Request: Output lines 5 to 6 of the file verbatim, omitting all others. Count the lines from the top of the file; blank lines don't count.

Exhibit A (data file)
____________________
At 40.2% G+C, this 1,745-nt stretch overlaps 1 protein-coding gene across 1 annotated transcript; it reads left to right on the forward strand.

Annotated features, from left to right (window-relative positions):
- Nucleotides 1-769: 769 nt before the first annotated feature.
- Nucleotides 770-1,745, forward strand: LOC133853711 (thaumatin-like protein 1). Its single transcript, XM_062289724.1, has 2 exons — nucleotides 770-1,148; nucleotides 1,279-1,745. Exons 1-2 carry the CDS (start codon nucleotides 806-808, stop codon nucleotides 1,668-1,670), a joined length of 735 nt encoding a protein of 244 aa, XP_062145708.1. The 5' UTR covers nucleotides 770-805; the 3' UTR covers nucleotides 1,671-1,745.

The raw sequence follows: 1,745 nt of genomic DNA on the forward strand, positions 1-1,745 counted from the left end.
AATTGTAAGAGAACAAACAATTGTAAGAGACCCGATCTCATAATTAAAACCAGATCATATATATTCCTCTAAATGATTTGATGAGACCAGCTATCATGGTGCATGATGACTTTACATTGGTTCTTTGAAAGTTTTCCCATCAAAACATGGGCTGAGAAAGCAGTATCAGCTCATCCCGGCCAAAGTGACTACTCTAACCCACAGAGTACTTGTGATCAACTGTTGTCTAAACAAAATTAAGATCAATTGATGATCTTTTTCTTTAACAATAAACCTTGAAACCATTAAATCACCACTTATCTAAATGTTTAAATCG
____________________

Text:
The raw sequence follows: 1,745 nt of genomic DNA on the forward strand, positions 1-1,745 counted from the left end.
AATTGTAAGAGAACAAACAATTGTAAGAGACCCGATCTCATAATTAAAACCAGATCATATATATTCCTCTAAATGATTTGATGAGACCAGCTATCATGGTGCATGATGACTTTACATTGGTTCTTTGAAAGTTTTCCCATCAAAACATGGGCTGAGAAAGCAGTATCAGCTCATCCCGGCCAAAGTGACTACTCTAACCCACAGAGTACTTGTGATCAACTGTTGTCTAAACAAAATTAAGATCAATTGATGATCTTTTTCTTTAACAATAAACCTTGAAACCATTAAATCACCACTTATCTAAATGTTTAAATCG